To fellow activists, Picciotto is a living symbol of resistance and an amazing example of grassroots democracy who understands that power is with the people. Unfortunately, her vigil has not been without its trials. Over the course of the past 28 years, Picciotto says she has been cursed at, spat on and beaten up, arrested and issued $50 citations for illegal "camping" in the park. Nevertheless, she persists in her solitary vigil.
We could use more tireless freedom fighters such as Concepcion Picciotto today. Yet she is merely one of a long and historic line of Americans to stage populist protests in the form of sleep-ins, sit-ins and marches to oppose government policies, counter injustice and bring about change.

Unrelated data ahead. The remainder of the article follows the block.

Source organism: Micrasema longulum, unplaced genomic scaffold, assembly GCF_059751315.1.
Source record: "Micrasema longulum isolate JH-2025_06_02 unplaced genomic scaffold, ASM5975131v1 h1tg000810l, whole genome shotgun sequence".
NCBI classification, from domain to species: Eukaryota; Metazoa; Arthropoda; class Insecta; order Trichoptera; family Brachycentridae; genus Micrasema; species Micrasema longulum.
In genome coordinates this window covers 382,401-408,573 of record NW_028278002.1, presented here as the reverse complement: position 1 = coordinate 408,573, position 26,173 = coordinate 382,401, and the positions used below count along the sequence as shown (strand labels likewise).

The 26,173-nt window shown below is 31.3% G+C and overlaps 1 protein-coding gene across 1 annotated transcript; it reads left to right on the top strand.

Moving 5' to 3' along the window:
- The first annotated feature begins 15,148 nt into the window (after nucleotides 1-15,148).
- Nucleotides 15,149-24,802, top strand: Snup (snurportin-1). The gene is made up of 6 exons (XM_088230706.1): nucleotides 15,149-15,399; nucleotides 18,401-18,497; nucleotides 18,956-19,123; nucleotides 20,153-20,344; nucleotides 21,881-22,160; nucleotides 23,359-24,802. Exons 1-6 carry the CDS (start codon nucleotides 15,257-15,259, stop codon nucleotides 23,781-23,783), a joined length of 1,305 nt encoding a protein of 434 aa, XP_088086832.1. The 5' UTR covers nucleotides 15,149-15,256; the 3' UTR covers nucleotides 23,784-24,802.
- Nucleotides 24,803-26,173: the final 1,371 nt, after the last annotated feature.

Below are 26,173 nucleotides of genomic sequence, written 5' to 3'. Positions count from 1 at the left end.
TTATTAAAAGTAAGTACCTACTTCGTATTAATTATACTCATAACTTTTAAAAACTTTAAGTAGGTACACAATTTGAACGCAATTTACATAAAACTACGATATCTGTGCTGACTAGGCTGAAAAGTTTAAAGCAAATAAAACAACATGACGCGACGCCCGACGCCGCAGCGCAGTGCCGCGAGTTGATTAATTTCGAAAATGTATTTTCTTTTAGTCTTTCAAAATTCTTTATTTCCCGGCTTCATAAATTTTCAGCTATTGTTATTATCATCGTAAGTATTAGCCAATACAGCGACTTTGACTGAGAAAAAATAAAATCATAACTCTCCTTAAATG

For example, in May of 1932, more than 43,000 people--World War I veterans and their families-- marched on Washington. Out of work, destitute and with families to feed, the veterans set up tent cities in the nation's capital and refused to leave until the government agreed to pay the bonuses they had been promised as a reward for their services. The Senate voted against paying them immediately, but the protesters didn't budge. Congress adjourned for the summer, and still the protesters remained encamped. Finally, on July 28, under orders from President Herbert Hoover, the Army descended with tanks and cavalry and drove them out, setting their makeshift camps on fire. Still, the protesters returned the following year, and eventually their efforts not only succeeded in securing payment of the bonuses but contributed to the passage of the G.I. Bill of Rights.